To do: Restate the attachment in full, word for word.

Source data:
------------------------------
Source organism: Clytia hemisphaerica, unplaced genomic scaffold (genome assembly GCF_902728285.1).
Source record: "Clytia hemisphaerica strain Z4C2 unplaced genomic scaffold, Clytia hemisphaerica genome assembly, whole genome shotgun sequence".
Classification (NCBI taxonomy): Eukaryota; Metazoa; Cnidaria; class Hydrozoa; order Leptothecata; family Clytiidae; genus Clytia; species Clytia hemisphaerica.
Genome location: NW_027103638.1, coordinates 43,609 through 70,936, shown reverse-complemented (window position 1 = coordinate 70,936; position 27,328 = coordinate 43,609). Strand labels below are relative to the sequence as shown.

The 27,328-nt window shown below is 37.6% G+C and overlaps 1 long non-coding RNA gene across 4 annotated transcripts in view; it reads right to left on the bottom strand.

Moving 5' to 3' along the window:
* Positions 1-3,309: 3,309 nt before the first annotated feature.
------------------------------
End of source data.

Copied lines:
Source organism: Clytia hemisphaerica, unplaced genomic scaffold (genome assembly GCF_902728285.1).
Source record: "Clytia hemisphaerica strain Z4C2 unplaced genomic scaffold, Clytia hemisphaerica genome assembly, whole genome shotgun sequence".
Classification (NCBI taxonomy): Eukaryota; Metazoa; Cnidaria; class Hydrozoa; order Leptothecata; family Clytiidae; genus Clytia; species Clytia hemisphaerica.
Genome location: NW_027103638.1, coordinates 43,609 through 70,936, shown reverse-complemented (window position 1 = coordinate 70,936; position 27,328 = coordinate 43,609). Strand labels below are relative to the sequence as shown.

The 27,328-nt window shown below is 37.6% G+C and overlaps 1 long non-coding RNA gene across 4 annotated transcripts in view; it reads right to left on the bottom strand.

Moving 5' to 3' along the window:
* Positions 1-3,309: 3,309 nt before the first annotated feature.